Israeli shells struck a UN school in Gaza on Wednesday, killing 16, as ground troops made a signficant push into the territory despite Palestinian efforts to broker a 24-hour truce.
It was the second time in a week that a UN school sheltering hundreds of homeless Palestinians had been hit, with the latest violence pushing the Gaza death toll over 1,270.
The bloodshed came as a top-level Palestinian delegation, including Hamas and Islamic Jihad leaders, was preparing to head to Cairo to discuss a new proposal for a temporary humanitarian ceasefire, a top PLO official said.
But there was no word on whether Israel would respond to the initiative, with the military striking 75 targets in Gaza overnight as ground troops made a "significant advance" inside the narrow coastal enclave, army radio reported.
Violence in Gaza claimed more than 50 lives on Tuesday, with the worst strike taking place at the school in Jabaliya refugee camp in the north where hundreds had been seeking shelter after the army warned them to flee their homes.
So far, UN figures show up to 240,000 people have fled their homes in a territory which is home to 1.7 million Palestinians, leaving one in seven people homeless.
Many have taken shelter at schools run by the UN agency for Palestinian refugees (UNRWA), a number of which have been hit by shells in the past week, although the agency has reported finding rockets stored at at least two of its uninhabited schools.
Two shells struck the Jabaliya school, one hitting a classroom on the ground floor where people had been staying and a second slamming into the top floor, hitting another classroom which was apparently empty, an AFP correspondent said.
Inside the school yard was a makeshift animal pen where several horses and donkeys had been killed by shrapnel, lying in pools of blood as other terrified animals cowered nearby.
Facing onto the yard was a classroom whose wall had been completely destroyed.
Inside, two young men wearing Palestinian boy scout scarves were engaged in the grisly task of collecting bodyparts. With no gloves, their hands were completely stained with blood as the picked up chunks of flesh and put them into thin plastic bags.
- PLO truce proposal -
"They're bombing houses, homes, schools - there's no protection," said Moin al-Athamna, one of those staying at the school, saying everyone had been sleeping when the first shell hit.
"They were all kids in there, young people," said Hisham al-Masri. "Why would they do this? Where can people go?"
An AFP correspondent said the army had been pounding the area with tank fire for an hour prior to the incident.
International efforts to broker an end to the bloody conflict have so far led nowhere, with current efforts focused on a top-level Palestinian delegation which was expected to visit Cairo in the coming days to discuss a new interim truce proposal.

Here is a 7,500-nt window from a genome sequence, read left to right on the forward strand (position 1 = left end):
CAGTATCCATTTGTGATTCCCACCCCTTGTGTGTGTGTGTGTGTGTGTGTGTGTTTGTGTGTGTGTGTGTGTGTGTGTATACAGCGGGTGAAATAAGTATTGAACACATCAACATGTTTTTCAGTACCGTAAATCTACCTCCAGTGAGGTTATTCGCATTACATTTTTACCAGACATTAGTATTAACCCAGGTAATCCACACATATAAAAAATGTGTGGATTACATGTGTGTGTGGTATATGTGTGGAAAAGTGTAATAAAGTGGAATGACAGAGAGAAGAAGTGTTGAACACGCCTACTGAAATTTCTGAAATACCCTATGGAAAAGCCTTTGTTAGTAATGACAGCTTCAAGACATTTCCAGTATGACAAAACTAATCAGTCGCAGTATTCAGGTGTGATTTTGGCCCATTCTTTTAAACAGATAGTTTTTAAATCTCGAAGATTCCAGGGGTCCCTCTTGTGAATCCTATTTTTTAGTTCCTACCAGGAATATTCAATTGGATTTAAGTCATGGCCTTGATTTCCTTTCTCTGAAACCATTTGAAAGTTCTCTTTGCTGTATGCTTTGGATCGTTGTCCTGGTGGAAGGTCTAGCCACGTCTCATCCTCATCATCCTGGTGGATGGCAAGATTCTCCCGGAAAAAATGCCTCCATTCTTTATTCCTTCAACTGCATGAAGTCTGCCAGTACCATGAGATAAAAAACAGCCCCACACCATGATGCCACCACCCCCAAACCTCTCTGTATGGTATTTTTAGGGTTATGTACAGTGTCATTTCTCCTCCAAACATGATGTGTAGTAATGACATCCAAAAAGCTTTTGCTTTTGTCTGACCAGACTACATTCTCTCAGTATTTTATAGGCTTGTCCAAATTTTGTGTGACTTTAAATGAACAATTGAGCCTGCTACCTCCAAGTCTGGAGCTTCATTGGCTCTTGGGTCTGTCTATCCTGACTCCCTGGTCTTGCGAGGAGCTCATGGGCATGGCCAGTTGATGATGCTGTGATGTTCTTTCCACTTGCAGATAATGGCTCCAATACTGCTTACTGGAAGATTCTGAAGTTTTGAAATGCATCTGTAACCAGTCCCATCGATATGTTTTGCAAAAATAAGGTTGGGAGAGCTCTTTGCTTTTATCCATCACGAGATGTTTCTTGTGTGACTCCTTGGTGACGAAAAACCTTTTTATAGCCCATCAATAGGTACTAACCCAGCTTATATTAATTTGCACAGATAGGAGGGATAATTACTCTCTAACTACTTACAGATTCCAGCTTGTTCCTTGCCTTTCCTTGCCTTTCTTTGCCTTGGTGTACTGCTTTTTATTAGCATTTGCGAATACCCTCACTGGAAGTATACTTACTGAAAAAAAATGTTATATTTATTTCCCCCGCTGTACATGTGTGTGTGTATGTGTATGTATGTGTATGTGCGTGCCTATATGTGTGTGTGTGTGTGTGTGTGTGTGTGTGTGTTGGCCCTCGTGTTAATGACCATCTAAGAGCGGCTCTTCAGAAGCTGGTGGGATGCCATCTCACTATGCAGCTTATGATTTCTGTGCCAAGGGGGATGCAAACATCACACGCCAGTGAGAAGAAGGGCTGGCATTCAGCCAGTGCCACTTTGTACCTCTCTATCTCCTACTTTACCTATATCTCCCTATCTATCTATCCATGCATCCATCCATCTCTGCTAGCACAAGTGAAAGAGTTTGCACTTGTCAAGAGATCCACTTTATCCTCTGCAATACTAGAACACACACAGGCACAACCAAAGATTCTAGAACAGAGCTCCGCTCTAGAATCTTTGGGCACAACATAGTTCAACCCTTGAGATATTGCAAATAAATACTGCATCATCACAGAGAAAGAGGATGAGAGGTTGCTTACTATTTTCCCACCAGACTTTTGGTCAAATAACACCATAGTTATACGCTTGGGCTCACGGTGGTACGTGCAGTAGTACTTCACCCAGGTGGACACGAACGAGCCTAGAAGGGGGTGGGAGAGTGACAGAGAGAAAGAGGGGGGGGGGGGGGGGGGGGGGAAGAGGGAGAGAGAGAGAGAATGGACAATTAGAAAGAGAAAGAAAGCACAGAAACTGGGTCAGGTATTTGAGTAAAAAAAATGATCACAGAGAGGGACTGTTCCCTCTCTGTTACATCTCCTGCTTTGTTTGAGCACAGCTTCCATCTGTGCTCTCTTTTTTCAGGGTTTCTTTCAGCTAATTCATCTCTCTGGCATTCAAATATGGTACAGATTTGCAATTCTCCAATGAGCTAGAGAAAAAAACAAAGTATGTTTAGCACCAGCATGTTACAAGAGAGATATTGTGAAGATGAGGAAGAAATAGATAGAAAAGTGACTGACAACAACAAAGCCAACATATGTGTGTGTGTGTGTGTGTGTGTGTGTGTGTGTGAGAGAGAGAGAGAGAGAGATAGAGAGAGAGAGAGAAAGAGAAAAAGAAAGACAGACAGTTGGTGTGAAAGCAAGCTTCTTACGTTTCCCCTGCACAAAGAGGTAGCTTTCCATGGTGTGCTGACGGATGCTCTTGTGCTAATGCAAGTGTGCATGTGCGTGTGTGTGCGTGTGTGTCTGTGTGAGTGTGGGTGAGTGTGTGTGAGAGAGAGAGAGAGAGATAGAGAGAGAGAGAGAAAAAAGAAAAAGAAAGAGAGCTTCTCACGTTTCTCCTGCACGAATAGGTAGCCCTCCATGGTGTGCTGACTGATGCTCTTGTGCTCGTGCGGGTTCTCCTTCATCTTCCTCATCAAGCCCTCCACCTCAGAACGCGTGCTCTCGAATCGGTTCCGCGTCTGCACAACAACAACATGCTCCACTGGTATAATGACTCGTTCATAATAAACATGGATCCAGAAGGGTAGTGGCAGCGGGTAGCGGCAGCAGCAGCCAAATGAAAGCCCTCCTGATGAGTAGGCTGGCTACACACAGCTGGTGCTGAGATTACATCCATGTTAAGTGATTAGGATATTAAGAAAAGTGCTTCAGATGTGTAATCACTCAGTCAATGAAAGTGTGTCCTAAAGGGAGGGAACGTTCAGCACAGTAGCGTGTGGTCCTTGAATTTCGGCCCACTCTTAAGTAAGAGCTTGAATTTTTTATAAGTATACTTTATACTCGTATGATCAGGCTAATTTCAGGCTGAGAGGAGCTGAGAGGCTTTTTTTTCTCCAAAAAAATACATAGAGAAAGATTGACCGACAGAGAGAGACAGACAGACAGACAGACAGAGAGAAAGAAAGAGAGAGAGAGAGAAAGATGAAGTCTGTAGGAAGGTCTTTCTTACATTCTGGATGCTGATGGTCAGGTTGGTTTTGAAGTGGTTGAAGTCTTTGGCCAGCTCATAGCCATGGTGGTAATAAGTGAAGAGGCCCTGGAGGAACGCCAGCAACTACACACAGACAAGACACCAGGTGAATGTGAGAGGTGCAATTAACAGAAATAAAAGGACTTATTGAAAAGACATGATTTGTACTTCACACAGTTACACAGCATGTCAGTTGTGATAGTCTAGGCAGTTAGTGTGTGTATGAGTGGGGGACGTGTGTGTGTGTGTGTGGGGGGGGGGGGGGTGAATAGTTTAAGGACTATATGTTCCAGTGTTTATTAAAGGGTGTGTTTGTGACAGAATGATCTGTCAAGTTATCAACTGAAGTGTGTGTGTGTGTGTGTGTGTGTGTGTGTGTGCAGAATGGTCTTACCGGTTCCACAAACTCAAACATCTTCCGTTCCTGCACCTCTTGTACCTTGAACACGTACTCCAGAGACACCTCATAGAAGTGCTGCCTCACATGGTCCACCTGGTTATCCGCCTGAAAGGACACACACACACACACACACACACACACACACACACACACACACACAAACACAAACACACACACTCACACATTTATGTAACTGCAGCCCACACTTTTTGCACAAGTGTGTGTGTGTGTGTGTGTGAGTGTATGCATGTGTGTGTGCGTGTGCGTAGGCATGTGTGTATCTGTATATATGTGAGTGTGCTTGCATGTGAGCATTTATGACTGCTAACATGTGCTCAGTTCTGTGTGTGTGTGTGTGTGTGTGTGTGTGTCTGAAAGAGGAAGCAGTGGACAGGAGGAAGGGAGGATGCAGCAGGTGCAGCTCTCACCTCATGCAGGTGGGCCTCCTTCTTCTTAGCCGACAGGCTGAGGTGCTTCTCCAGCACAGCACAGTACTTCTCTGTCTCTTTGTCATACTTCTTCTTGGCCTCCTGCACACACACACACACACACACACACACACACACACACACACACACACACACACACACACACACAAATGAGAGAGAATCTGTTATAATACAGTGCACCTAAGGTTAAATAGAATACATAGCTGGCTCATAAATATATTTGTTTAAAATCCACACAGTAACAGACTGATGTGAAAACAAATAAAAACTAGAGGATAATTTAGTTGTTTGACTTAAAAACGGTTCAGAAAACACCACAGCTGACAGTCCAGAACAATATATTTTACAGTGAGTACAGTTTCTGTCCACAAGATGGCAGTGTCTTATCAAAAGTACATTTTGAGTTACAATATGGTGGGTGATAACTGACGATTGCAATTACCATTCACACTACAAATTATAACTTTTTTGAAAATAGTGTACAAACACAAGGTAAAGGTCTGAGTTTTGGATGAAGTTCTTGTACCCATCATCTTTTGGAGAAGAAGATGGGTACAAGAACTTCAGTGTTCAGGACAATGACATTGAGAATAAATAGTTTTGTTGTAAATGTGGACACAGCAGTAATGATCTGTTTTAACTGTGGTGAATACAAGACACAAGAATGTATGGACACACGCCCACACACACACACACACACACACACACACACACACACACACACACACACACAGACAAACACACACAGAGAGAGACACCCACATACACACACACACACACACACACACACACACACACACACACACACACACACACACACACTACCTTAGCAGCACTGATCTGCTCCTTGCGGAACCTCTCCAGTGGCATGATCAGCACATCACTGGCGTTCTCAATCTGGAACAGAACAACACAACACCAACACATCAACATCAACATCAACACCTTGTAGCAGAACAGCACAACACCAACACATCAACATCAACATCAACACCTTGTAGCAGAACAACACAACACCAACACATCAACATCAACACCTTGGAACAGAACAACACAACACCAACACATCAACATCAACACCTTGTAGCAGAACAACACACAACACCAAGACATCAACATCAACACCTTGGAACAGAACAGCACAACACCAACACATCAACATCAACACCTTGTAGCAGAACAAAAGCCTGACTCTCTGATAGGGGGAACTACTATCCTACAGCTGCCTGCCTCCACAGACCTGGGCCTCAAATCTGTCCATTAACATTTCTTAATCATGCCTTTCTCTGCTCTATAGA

But US efforts were also ongoing, with Secretary of State John Kerry saying Israeli Prime Minister Benjamin Netanyahu had turned to Washington for help trying to broker a ceasefire.
"The prime minister talked to me about an idea and a possibility of a ceasefire. He raised it with me, as he has consistently," Kerry said on Tuesday, adding that Netanyahu had asked for a truce which would allow Israel "to protect itself against the tunnels".
His remarks came after the Palestine Liberation Organisation (PLO) said it had garnered Hamas support for a 24-hour truce which would be discussed in Cairo.
Palestinian president Mahmud Abbas had been in touch with exiled Hamas chief Khaled Meshaal on Monday and Tuesday and had "proposed the 24 hour truce", senior official Nabil Shaath told AFP. "Meshaal and Hamas agreed."
But Hamas said it had not so far agreed to any new truce and was waiting for Israel to show its hand first.
"When we have an Israeli commitment... on a humanitarian truce, we will look into it," spokesman Sami Abu Zuhri said.
- Children paying the price -
And Hamas's military chief Mohammed Deif released an audio statement saying there would be no end to the fighting without Israel lifting its eight-year blockade on Gaza.
"We don't accept any conditions for a ceasefire. There is no ceasefire without the stop of the aggression and the end of the siege."
At least seven children were killed during the morning, among them an 11-year-old disabled girl who died in a shelling in Gaza City, and a 16-year-old girl killed in a strike on central Gaza.
UN figures indicate that nearly three quarters of those killed were civilians and more than a fifth of them children.
In the southern city of Khan Yunis, an early strike killed nine members of one family, and several hours later, tank shelling killed seven members of another family. Another family of seven was killed in a strike on Tuffah in northeastern Gaza City, medics said.
The violence raised Wednesday's death toll to more than 50, with the overall number of people killed in Gaza now standing at 1,283.
On the Israeli side, the conflict has cost the lives of 53 soldiers, all of whom were killed since the ground operation began, as well as two civilians and a Thai worker who were killed by rocket fire.